Relocating the North California 9542 transmission line presented more complex issues. One question was whether to relocate only the portion of the line affected by the storm channel installation and keep part of the HPFF cable system in place, or relocate the entire line using a XLPE cable system.

The existing HPFF line had a limiting ampacity and Xcel Energy’s operations and planning staff desired greater ampacity than the existing 688 A.

Additionally, the integrity of the pipe was unknown.  The utility would need to run an inspection gauge, called a smart pig, down the existing pipe before doing any re-cabling. The existing pipe also would enable re-cabling only with a 2250-kcmil cable.

A limited number of HPFF cable suppliers and the uncertainty of getting replacement cable on time also raised major concerns. Just one manufacturer in the United States produces HPFF cable, and foreign sources did not have a proven track record. Plus, it is hard to store HPFF cable for emergencies. Therefore, if the HPFF cable was damaged, new cable most likely would need to be produced. If the U.S. manufacturer had a full production schedule, the damaged line could be out for a long time.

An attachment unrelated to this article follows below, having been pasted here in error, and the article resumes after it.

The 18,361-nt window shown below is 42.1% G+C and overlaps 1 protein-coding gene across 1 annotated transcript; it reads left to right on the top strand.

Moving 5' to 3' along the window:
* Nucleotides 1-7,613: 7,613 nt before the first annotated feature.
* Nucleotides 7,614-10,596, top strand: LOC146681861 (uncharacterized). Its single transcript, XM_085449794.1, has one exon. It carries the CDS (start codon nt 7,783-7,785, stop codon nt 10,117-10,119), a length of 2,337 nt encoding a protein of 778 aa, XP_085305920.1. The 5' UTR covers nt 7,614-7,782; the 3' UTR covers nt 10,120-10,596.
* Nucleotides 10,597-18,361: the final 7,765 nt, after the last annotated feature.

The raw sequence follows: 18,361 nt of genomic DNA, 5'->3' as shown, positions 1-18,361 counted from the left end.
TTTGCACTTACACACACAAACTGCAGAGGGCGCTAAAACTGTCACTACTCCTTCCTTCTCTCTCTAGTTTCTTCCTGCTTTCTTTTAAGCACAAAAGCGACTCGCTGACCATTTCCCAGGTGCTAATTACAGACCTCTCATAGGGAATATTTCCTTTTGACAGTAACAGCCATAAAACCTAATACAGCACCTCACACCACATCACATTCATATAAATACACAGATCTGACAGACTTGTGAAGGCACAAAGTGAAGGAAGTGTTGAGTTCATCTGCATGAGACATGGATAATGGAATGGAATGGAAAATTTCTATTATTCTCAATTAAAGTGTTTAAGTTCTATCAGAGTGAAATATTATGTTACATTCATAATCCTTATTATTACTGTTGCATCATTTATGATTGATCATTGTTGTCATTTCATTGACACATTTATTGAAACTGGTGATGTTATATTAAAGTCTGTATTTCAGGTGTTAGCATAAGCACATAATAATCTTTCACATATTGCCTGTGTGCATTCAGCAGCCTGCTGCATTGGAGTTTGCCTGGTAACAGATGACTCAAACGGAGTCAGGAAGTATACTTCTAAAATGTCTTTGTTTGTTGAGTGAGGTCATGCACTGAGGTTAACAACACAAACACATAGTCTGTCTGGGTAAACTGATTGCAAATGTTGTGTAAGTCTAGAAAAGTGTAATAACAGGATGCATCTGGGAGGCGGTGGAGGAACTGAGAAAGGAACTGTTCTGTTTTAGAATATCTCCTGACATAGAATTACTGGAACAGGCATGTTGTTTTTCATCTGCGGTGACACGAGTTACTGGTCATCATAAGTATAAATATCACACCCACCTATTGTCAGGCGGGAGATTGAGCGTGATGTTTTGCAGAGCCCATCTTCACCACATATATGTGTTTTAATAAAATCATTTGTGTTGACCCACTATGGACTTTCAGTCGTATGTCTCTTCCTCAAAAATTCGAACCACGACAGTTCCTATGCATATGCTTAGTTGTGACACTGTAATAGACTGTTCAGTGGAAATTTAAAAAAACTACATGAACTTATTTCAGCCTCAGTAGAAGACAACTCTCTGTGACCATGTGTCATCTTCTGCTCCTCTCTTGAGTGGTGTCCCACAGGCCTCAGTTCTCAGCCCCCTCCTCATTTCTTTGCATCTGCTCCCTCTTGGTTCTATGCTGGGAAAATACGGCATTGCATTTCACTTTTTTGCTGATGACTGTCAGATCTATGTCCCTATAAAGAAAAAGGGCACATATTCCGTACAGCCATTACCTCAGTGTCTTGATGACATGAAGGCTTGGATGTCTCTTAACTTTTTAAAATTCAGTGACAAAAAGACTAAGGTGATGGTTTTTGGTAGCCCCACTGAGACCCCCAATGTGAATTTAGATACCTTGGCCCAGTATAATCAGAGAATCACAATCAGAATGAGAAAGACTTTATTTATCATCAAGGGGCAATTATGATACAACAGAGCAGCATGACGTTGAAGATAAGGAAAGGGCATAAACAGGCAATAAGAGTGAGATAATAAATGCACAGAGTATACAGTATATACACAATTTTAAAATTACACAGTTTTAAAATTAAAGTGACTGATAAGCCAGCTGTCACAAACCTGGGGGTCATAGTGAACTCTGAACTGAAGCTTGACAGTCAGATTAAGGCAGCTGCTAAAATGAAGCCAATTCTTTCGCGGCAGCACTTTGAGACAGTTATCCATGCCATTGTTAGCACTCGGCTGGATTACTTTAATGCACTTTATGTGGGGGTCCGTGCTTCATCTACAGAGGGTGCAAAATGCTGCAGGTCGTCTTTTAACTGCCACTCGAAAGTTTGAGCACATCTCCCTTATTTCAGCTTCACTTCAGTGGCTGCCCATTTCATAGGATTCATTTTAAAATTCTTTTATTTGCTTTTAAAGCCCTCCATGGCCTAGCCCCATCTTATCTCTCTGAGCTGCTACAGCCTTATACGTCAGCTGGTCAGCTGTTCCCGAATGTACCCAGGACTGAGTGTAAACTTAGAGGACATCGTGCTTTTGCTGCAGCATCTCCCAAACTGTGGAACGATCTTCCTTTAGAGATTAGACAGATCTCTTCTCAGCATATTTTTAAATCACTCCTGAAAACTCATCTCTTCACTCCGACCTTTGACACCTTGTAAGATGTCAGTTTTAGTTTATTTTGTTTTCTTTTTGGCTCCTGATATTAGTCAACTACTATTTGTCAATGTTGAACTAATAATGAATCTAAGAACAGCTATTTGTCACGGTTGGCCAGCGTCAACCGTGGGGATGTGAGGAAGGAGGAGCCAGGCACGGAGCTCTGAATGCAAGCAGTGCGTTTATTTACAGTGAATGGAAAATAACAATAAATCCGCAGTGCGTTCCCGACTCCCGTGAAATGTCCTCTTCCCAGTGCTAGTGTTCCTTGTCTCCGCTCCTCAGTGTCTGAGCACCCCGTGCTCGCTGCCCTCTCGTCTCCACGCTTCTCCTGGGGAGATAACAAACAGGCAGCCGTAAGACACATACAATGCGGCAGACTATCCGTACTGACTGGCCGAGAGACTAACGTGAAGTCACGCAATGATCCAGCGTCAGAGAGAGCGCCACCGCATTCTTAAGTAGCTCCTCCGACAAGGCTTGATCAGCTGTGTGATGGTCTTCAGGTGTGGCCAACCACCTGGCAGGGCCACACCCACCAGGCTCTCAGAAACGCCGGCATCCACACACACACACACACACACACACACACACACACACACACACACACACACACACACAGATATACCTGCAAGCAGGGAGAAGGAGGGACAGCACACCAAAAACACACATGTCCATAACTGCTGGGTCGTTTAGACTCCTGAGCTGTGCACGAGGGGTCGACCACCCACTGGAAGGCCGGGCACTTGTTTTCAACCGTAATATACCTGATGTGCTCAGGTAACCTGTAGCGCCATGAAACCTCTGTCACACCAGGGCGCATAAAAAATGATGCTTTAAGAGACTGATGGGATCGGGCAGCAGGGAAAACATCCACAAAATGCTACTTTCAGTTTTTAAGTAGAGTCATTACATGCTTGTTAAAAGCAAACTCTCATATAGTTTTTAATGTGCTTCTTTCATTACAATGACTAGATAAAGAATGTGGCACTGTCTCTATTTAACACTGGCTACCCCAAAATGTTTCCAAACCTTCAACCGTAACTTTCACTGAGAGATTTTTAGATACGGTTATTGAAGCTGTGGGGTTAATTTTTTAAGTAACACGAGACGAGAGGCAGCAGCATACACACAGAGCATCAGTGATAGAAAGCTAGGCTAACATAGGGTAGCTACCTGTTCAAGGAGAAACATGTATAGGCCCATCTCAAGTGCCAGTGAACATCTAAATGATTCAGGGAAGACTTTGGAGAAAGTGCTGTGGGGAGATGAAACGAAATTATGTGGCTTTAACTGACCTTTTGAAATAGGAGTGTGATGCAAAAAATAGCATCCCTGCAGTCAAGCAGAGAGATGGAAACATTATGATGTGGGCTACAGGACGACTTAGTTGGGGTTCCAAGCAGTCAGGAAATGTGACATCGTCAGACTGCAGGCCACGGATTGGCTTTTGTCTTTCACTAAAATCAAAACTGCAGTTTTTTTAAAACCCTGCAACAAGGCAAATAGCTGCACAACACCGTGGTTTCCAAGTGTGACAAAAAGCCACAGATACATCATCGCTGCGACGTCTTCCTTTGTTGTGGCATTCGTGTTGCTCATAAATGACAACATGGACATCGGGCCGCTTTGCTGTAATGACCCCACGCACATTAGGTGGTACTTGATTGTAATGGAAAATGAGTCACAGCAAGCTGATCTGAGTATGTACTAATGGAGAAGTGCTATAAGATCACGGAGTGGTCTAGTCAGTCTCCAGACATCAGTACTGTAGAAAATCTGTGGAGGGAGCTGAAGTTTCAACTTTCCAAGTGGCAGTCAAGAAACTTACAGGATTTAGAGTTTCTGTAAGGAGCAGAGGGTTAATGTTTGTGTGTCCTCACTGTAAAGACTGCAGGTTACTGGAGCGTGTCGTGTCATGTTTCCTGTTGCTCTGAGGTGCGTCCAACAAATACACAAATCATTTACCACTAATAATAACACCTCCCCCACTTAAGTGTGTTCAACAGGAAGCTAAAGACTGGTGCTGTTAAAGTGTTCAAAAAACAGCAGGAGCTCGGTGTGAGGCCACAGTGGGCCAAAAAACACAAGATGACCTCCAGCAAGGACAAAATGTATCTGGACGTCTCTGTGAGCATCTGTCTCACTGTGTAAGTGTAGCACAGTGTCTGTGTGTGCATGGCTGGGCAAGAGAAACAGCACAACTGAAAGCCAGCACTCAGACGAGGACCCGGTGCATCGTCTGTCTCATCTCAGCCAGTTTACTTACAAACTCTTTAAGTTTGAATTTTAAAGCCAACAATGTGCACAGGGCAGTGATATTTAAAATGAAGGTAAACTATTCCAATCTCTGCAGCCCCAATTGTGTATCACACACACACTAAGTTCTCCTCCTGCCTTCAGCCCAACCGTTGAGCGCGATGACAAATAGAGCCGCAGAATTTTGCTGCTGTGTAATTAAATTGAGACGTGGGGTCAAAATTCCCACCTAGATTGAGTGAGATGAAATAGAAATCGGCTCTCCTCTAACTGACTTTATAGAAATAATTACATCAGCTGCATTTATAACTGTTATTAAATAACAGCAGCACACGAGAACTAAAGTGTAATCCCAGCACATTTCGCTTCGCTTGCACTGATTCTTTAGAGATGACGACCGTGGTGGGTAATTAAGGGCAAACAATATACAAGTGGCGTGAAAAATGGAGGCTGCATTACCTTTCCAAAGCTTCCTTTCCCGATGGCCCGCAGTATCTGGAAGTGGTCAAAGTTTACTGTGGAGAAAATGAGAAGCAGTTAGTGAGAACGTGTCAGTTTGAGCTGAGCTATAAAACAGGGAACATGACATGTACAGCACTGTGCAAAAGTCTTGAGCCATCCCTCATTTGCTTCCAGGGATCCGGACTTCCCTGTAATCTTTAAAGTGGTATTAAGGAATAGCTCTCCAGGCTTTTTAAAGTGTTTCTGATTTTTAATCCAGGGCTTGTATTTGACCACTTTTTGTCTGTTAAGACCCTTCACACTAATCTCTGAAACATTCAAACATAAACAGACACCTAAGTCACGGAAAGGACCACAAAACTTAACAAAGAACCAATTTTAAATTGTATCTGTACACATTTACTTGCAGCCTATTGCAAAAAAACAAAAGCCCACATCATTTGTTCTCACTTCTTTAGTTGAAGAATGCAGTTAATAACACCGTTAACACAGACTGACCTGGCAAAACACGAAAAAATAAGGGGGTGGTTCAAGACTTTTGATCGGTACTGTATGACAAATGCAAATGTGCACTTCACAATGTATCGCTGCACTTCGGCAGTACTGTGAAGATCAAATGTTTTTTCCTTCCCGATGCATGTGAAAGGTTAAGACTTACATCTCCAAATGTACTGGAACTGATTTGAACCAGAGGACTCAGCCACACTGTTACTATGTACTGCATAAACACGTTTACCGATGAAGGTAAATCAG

By contrast, there are three U.S. and multiple reliable foreign manufacturers of XLPE cable. This type of cable also is much easier to keep in long-term storage than HPFF cable. A spare XLPE cable reel pulled from storage or new cable ordered from one of the five manufacturers could be deployed much faster than HPFF.

Switching to XLPE was not a clear option, though. The XLPE cables would have to terminate in the same locations as the existing HPFF cables, which would require termination structures in substations to be modified and cause additional work during an already shorter-than-desired outage window. Limited schedules for outage and cutover meant contractors would have to expedite their work. The limited material procurement window and need to acquire some materials from overseas suppliers was another concern.

However, using XLPE offered several benefits. A concrete duct bank could protect the cable system and Xcel Energy could run fiber cable in extra conduits to add a connection for supervisory control and data acquisition (SCADA) communication between the North and California substations. A new XLPE system also could possibly increase ampacity to more than 1200 A, a benefit sought by Xcel Energy.

Additionally, XLPE cables could be manufactured with integrated multimode optical fibers. This would enable the utility to deploy a distributed temperature-sensing system to monitor the real-time temperatures and calculate the dynamic current ratings of the line, increasing the circuit’s rating even more.